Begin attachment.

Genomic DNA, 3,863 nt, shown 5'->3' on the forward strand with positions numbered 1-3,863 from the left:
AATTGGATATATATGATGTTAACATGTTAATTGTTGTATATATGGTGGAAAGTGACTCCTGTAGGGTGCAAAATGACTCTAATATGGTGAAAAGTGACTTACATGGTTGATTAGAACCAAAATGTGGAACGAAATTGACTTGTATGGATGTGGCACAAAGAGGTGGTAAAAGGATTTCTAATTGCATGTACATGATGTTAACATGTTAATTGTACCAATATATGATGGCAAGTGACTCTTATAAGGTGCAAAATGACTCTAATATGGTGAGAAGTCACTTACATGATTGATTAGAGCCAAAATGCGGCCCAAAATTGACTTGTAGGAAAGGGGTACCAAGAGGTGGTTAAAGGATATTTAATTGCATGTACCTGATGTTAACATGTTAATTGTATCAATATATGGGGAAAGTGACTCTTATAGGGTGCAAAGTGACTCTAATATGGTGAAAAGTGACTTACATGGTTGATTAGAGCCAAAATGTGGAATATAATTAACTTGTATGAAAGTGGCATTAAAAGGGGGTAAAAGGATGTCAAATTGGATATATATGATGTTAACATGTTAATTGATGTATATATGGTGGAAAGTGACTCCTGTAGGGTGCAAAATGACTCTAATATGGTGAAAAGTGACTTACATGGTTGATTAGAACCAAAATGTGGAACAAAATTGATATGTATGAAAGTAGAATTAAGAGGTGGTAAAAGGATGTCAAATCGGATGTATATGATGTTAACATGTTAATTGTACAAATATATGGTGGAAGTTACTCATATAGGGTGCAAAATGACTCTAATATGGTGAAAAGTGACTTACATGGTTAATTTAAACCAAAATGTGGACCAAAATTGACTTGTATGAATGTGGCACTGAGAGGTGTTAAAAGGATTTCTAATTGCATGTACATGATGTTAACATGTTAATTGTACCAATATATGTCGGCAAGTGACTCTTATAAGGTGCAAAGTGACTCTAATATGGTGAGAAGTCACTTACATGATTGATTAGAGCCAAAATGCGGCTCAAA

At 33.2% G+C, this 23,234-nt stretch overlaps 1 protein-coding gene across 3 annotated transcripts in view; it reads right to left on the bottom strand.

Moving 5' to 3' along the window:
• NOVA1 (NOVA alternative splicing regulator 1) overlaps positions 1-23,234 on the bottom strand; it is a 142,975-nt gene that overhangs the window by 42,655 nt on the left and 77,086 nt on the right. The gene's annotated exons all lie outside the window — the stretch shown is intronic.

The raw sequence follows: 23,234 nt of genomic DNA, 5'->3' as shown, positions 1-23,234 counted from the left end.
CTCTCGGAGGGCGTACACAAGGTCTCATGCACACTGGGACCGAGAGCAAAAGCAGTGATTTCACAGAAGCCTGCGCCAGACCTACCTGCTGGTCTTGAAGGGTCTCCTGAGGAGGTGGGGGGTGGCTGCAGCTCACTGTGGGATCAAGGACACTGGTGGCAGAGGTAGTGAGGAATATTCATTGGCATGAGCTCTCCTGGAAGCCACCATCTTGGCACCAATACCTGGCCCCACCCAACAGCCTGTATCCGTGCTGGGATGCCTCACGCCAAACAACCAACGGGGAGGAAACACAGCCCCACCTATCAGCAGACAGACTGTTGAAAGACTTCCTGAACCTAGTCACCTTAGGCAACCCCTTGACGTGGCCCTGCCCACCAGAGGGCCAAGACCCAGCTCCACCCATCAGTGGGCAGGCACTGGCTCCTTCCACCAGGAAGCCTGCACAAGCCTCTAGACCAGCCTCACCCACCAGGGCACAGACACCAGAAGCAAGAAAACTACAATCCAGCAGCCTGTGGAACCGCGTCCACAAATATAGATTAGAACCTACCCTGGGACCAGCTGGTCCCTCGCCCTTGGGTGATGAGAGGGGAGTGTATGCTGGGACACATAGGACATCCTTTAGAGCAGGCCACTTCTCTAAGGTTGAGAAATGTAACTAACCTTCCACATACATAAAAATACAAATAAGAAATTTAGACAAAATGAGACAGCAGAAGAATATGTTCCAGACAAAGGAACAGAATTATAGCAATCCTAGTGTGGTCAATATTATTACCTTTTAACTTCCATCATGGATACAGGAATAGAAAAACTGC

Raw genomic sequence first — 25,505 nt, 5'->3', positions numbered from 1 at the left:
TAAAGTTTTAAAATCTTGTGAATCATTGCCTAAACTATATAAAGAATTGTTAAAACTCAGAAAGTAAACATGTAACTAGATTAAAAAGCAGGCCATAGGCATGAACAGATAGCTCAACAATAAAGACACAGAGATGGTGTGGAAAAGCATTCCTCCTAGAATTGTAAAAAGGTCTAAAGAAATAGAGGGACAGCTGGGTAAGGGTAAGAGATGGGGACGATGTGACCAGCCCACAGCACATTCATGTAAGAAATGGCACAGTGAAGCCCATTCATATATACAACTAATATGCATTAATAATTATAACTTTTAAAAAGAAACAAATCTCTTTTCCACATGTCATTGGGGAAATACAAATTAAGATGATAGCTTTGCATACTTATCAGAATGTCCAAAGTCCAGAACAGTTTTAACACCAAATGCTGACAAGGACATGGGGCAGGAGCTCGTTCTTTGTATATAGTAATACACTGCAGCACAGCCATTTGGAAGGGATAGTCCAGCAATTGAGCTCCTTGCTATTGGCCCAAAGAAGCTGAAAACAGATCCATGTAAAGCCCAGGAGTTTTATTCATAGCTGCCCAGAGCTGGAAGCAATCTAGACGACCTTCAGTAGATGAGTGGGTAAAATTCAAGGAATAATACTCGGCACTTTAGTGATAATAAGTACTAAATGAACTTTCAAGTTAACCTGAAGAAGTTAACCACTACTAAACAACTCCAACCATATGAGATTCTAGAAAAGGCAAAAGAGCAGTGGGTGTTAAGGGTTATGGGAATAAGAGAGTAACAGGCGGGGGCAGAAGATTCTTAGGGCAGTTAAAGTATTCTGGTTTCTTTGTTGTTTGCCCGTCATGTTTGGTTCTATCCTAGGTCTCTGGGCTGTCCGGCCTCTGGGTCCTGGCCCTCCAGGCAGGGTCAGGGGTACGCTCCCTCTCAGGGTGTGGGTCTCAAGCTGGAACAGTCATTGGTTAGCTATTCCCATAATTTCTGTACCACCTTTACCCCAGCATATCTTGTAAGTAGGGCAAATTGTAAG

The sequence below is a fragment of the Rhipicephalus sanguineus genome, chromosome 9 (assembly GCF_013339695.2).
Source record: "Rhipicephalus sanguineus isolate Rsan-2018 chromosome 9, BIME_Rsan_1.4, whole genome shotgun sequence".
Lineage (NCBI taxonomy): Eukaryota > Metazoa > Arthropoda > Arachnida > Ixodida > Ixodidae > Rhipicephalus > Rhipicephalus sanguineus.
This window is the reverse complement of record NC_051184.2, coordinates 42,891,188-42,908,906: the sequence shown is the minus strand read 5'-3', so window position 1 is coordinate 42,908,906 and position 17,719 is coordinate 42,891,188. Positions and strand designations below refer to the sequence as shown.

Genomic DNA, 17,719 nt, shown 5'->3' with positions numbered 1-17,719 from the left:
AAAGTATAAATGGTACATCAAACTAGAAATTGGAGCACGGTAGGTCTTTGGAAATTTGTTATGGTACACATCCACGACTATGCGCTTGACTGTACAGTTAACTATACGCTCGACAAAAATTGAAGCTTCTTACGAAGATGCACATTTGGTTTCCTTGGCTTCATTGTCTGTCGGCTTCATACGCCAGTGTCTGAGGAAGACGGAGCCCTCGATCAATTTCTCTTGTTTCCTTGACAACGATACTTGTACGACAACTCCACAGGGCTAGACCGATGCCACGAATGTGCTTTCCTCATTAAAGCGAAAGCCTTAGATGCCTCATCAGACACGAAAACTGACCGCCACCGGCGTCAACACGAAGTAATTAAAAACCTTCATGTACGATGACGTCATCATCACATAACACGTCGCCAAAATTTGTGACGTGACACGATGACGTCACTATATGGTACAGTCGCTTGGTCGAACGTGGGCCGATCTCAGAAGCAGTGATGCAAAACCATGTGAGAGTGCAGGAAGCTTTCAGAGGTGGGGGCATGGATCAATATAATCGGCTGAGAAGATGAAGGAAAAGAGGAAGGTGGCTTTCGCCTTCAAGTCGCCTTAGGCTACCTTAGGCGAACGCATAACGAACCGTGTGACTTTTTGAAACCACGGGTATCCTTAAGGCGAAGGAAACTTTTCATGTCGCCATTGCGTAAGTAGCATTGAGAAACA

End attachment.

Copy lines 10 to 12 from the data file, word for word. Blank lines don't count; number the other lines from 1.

The sequence below is a fragment of the Rhipicephalus sanguineus genome, chromosome 9 (assembly GCF_013339695.2).
Source record: "Rhipicephalus sanguineus isolate Rsan-2018 chromosome 9, BIME_Rsan_1.4, whole genome shotgun sequence".
Lineage (NCBI taxonomy): Eukaryota > Metazoa > Arthropoda > Arachnida > Ixodida > Ixodidae > Rhipicephalus > Rhipicephalus sanguineus.